They don't have to start paying you your share until *30 days after the end of the QUARTER*, ie. up to 4 months past when it's *due*, and can withold "expected returns" up to 3 months more. Keep in mind, there's also no legal obligation to show you any financial records.
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Oh yeah - and your (eventual) share is also expected to cover all global sales tax. Why would *that* be a burden the party responsible for handling sales covers?
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I'm an individual and they're a corporation - letting me earn literally any money pre-recoup doesn't affect the eventual full recoupment or hurt them in any way, at all, either as a business or as individuals.
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Catch them underpaying you? There's no penalty clause (you're repaid only what was withheld), and you're going to pay for that auditor even if you DO prove fraud. For the Nth time, the exploitation is not just penalty-free but also PROFITABLE if I don't opt to gamble that cost.
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Have a disagreement over being told to add advertising systems to your game, or over changing/adding content you don't agree with? Guess what - they can have a 3rd-party dev it anyway, and you're paying for it. (Also no defined budget/cost limit on this, as before)
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When I voiced heavy concerns with the contract, they were surprised. Like, very honestly surprised. Again, I don't think they *meant* harm or to exploit. But predatory behaviour has been normalized in the industry. I guess it just doesn't stand out anymore.
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GIF
They responded by asserting the contract *couldn't* be exploitative b/c top lawyers in the industry wrote it ๐Ÿ™„ and b/c other devs have signed it. The fact that they still easily sign devs on this is a poor reflection on the industry, not a vote in favour of the practice.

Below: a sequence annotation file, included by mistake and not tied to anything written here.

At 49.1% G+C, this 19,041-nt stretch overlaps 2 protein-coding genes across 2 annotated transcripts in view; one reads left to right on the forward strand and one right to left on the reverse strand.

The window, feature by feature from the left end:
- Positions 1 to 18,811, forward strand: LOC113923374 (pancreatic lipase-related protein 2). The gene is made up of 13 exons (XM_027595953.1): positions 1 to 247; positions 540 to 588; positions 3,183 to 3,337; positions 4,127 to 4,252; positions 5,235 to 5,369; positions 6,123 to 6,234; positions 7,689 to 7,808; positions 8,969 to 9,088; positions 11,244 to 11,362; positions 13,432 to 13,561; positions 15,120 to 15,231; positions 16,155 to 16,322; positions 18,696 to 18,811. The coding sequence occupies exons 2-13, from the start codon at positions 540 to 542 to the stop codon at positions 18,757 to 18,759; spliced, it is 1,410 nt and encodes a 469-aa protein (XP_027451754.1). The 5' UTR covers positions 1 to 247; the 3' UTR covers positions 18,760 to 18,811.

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Important context: They approached *me*. I wasn't looking for a publisher, and already had enough (barely, but enough) Kickstarter funds to go without them. These were the terms offered with literally as much leverage as someone in my in my position can have.
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If you're reading this hoping to find a publisher to take your small project to the next level: Get the contract. READ the contract. Skip to the terms of termination and check what happens if something goes wrong.
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Check how often and how quickly you get paid, and what visibility you have into the accounting process. Check how disagreements are resolved, and what triggers penalization. Check that they actually have to launch your game. CHECK.
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No matter what you're told conversationally, and regardless of if the people you're speaking with mean well (which they probably do), the legal terms are the ONLY guarantees you have as to how the business has to treat you - and a business will never put you first in a pinch.

5:02 PM ยท Aug 13, 2021

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You are a person. They are a business. Don't capitulate and don't indebt yourself. Me, I'm going to make the damn game anyways, you know? Be good to each other. Thanks for reading.
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Some follow-up - can't reply to all comments anymore.
No idea how to respond to all the positive support. Thank you #indiedev. I'm really glad this has sparked more conversation, and to to see a lot of comments from devs saying they'll approach publisher contracts a lot more cautiously now. Some questions/answers/thoughts ITT:
Show this thread
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Replying to @jakefriend_dev
Good for you for standing your ground and reading through the contract because you are absolutely right. No problems if everyone gets on, but they have the guillotine out back if they feel you aren't playing nice.
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Replying to @jakefriend_dev
Similar advise RE: Landlords. A lot of it sounds EXACTLY the same.
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Replying to @jakefriend_dev
Yeah, they're not your friends. It's the same when being employed at a company, the company is not your friend. All you have which regulates your relationship is the contract. I'm sure many of the other devs signed because "they seem really nice!".
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